Syrian President Bashar Assad says that his government has received information about airstrikes carried out by a U.S.-led coalition against the Islamic State terror group, but has denied any direct coordination between the parties.
Assad made the claims in an interview with the BBC that was broadcast Tuesday. He said that messages about the airstrikes were conveyed to Damascus by third parties, including the Iraqi government.
"Sometimes they convey [a] message, [a] general message, but there's nothing tactical," Assad said. "There is no dialogue. There's, let's say, information, but not dialogue."
Many members of the coalition, which includes four Arab countries, have urged Assad to relinquish his position since the beginning of Syria's bloody civil war in 2011. However, Syria's ruler has clung grimly to power despite heavy fighting that has caused the deaths of an estimated 200,000 people.
Now, coalition jets share the skies with Assad's own air force, which also targets the terror group, commonly known as ISIS. However, Assad told the BBC that he would not formally join the coalition, which includes Jordan, Saudi Arabia, Bahrain, Qatar, and the United Arab Emirates.
"No, definitely we cannot and we don't have the will and we don't want, for one simple reason -- because we cannot be in an alliance with countries which support terrorism," Assad said, in an apparent reference to the moderate Syrian rebels, which are supported by the United States. Assad also said that he would refuse to discuss action against ISIS with U.S. officials because, he said, "they don't talk to anyone, unless he's a puppet.
"And they easily trample over international law, which is about our sovereignty now, so they don't talk to us, we don't talk to them."
Assad also dismissed efforts to arm and train a force of moderate rebels to fight ISIS on the ground in Syria as a "pipe dream."
The Wall Street Journal reported last month that the program to arm and train Syrian rebels, run by the CIA, had been beset by issues, including weapons shipments that were between 5 and 20 percent of what was requested by rebel commanders.
Meanwhile, the United Arab Emirates launched airstrikes Tuesday against ISIS from an air base in Jordan, marking its return to combat operations against the militants after halting the strikes late last year.
The Gulf federation's official WAM news agency quoted the General Command of the UAE Armed Forces as saying that Emirati F-16s carried out a series of strikes Tuesday morning.
The fighters returned safely back to base after striking their targets, the statement said. It did not elaborate, nor did it say whether the strikes happened in Syria or Iraq. The militants hold roughly a third of each country in a self-declared caliphate.
American officials say the Emirates halted airstrikes in December after a Jordanian pilot, Lt. Muath al-Kaseasbeh, was captured when his plane crashed behind enemy lines. Al-Kaseasbeh was later burned alive by the militants.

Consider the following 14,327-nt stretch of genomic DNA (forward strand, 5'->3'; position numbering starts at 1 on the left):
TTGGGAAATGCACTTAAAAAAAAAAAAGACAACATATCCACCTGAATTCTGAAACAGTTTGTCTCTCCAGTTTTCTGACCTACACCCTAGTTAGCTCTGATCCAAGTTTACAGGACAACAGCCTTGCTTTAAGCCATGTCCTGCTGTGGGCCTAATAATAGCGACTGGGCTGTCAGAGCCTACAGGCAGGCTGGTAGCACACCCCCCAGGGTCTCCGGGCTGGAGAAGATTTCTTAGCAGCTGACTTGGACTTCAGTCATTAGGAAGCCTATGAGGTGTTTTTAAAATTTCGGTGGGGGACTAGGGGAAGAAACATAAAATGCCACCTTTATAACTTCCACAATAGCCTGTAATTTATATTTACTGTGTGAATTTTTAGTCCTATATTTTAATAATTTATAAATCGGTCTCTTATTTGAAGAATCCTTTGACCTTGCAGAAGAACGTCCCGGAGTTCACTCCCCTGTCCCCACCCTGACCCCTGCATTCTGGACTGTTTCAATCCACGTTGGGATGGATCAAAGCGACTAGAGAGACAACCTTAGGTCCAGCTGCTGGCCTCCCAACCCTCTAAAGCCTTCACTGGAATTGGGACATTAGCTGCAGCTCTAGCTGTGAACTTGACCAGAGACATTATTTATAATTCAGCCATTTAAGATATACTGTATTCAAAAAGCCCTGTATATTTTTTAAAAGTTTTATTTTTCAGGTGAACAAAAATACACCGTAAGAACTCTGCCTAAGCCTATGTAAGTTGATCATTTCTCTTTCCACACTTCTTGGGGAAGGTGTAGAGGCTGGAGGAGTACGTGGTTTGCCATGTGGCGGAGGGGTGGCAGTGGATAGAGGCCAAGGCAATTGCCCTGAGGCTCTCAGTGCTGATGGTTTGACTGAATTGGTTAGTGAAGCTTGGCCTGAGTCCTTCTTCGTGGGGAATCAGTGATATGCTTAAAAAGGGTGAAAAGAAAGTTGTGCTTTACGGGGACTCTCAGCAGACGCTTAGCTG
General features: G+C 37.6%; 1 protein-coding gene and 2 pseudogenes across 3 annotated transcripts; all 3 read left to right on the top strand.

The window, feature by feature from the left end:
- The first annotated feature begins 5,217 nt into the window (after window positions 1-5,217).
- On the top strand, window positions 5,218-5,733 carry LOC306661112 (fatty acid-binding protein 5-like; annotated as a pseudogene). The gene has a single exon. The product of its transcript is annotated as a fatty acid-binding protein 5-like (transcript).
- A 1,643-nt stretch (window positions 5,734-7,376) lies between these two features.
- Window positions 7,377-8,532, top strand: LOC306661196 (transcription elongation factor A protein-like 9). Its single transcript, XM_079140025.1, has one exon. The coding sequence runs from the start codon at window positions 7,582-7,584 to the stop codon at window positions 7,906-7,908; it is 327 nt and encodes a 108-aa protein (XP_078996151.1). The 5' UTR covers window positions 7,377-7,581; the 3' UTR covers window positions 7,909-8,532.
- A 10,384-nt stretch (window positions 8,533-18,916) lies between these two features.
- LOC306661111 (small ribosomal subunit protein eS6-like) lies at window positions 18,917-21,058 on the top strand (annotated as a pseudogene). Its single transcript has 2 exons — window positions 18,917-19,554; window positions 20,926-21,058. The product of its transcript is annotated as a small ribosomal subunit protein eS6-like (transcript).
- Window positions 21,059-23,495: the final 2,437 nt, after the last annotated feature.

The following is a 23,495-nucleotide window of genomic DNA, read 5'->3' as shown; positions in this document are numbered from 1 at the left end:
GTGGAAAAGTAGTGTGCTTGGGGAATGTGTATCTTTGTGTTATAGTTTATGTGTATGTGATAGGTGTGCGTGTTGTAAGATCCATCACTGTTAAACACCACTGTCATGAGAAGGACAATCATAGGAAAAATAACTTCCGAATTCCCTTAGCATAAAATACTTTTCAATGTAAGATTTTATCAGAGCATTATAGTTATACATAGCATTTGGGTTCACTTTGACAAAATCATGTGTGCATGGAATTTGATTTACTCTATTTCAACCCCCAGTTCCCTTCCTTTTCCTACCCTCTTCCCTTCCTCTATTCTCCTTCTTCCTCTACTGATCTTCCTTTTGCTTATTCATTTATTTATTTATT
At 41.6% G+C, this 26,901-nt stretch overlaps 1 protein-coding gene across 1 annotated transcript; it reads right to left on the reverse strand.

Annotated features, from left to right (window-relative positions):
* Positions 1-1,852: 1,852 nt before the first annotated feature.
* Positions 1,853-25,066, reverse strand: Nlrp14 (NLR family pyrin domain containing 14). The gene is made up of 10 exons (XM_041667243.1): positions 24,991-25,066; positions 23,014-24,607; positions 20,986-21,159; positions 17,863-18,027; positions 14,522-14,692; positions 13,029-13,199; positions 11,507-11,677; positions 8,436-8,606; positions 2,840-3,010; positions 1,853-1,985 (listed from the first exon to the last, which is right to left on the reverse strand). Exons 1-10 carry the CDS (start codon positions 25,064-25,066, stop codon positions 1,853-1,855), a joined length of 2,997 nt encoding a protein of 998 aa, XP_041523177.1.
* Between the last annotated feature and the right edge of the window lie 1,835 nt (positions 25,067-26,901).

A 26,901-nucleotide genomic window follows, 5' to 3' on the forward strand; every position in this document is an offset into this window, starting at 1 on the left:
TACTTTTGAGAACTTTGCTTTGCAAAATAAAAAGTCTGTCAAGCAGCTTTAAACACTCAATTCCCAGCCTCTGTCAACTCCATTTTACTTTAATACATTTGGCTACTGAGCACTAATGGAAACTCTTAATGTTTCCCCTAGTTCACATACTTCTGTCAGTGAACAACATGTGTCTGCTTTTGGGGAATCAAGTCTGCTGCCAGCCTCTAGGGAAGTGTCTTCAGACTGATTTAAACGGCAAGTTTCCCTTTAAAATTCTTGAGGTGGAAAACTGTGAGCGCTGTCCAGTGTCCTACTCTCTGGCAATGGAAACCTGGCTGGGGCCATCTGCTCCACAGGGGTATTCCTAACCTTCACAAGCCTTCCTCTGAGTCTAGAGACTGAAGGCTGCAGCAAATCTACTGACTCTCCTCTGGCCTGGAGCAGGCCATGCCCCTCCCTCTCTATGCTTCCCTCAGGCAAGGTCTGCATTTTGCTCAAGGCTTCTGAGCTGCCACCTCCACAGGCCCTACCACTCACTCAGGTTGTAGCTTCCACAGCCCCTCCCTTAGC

The Emirates had not commented on the suspension, and Tuesday's statement was the first confirmation it had restarted combat operations.
There was also some good news from the region Monday, as coalition officials said that Kurdish Peshmerga fighters had seized three bridgeheads on the west bank of the Tigris River from ISIS fighters north of Mosul. The attack was supported by four coalition airstrikes that had provided close air support.
"This most recent Peshmerga operation is yet another example of how Daesh [the Arabic acronym for ISIS] can be defeated militarily using a combination of well-led and capable ground forces,” said Lt. Gen. James Terry, commander of the Combined Joint Task Force Operation Inherent Resolve.
However, a senior U.S. official told Fox News that any campaign to retake Mosul, Iraq's second-largest city, from ISIS was not "weeks away", contradicting statements made over the weekend by Gen. John Allen, President Obama's special envoy to the anti-ISIS coalition.
"We don’t want this to be a fair fight, we need to build up the Iraq military first," the official said.
Elsewhere, Reuters reported, citing Syrian activist groups, that ISIS had withdrawn some of its fighters and equipment from areas around the northwestern Syrian city of Aleppo, a hotbed of anti-Assad feeling. The U.K.-Syrian Observatory for Human Rights said that ISIS had redeployed some of its forces to do battle against Kurdish fighters and mainstream rebels further east, but had not completely withdrawn from the area.
The Observatory estimates that approximately 70 ISIS fighters have been killed in an escalation of coalition airstrikes since the group released video last week of a Jordanian pilot being burned alive.
Fox News' Lucas Tomlinson contributed to this report.